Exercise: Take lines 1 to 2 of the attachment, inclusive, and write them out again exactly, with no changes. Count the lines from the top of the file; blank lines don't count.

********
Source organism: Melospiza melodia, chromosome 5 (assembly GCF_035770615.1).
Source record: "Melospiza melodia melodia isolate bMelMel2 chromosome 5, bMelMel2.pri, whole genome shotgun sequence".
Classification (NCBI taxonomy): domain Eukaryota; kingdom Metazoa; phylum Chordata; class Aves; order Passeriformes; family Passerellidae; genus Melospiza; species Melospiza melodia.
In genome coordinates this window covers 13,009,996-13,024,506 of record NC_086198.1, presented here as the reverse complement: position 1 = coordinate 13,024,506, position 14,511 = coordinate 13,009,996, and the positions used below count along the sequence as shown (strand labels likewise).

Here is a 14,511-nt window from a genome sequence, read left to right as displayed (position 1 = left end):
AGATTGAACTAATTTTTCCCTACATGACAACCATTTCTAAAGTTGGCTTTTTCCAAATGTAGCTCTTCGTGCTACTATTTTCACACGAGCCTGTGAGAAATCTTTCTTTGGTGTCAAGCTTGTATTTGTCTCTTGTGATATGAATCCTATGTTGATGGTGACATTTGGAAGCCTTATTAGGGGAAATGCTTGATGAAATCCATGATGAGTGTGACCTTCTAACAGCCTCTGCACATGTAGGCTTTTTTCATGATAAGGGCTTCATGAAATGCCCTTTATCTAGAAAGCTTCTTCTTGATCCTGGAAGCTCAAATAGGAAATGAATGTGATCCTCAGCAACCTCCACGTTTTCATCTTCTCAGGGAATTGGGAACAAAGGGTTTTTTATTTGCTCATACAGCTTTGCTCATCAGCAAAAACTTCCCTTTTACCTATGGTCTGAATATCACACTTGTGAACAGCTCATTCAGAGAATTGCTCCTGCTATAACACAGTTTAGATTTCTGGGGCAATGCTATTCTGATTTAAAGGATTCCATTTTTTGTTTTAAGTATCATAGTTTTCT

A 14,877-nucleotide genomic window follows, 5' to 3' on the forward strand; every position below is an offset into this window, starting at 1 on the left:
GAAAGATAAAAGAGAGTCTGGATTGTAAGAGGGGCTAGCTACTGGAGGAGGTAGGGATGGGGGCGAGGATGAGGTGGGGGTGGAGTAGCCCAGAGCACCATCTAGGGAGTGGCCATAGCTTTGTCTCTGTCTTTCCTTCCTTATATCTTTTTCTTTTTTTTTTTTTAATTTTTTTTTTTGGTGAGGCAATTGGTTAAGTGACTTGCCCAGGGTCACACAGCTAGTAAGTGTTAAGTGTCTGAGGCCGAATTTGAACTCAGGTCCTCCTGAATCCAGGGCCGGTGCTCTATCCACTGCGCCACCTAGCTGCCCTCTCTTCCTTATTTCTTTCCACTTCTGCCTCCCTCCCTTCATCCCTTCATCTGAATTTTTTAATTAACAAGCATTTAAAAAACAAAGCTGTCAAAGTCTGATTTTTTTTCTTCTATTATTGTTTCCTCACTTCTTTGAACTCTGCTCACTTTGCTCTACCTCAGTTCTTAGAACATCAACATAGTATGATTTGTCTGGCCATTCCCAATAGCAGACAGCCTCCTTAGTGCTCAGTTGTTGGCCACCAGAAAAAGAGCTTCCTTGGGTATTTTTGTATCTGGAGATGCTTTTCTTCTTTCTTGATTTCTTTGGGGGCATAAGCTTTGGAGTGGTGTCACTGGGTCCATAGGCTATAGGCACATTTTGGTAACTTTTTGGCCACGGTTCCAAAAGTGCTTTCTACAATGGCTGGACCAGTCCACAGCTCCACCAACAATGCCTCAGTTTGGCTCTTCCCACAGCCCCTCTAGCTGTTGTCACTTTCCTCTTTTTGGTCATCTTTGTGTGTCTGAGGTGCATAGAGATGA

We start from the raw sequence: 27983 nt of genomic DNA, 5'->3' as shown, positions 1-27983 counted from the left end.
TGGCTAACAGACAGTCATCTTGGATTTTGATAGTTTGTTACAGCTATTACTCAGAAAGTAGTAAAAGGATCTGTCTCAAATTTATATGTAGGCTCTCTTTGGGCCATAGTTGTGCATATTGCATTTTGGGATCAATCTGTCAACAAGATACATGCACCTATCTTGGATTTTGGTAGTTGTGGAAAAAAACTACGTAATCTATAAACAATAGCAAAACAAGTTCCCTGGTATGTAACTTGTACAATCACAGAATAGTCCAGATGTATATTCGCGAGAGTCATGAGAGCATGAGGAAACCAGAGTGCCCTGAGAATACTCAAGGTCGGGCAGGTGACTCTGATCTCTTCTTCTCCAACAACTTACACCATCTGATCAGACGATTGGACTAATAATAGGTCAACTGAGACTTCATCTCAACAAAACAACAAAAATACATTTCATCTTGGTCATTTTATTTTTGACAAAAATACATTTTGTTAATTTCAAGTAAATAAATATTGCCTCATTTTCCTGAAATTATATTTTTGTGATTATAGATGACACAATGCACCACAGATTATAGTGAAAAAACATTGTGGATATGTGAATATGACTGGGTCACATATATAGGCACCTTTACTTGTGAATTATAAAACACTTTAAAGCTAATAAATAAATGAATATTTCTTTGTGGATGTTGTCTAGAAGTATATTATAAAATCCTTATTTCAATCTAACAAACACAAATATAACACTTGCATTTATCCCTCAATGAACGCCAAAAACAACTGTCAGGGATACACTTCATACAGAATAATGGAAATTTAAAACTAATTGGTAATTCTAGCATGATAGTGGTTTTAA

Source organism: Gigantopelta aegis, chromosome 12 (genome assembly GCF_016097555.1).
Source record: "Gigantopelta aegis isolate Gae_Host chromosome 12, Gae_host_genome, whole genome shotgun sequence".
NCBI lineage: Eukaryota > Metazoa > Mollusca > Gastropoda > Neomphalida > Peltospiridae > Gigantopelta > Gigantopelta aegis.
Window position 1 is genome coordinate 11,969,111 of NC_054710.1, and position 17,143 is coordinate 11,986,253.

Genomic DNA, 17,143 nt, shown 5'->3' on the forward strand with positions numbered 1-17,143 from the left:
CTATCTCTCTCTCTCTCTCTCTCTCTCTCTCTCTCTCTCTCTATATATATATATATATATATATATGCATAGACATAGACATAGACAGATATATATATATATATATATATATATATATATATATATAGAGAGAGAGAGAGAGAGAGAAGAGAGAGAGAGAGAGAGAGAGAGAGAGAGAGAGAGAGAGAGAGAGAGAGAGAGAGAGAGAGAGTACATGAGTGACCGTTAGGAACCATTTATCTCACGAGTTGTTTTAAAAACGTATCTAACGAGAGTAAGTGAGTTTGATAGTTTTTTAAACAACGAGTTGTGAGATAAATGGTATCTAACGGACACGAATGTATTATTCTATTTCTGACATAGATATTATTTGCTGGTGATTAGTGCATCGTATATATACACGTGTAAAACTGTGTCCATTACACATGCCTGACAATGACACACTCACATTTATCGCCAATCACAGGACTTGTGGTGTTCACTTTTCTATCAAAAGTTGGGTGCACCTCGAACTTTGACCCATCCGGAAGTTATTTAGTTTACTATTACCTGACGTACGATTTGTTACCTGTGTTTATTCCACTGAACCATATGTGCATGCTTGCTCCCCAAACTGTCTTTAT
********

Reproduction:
Source organism: Melospiza melodia, chromosome 5 (assembly GCF_035770615.1).
Source record: "Melospiza melodia melodia isolate bMelMel2 chromosome 5, bMelMel2.pri, whole genome shotgun sequence".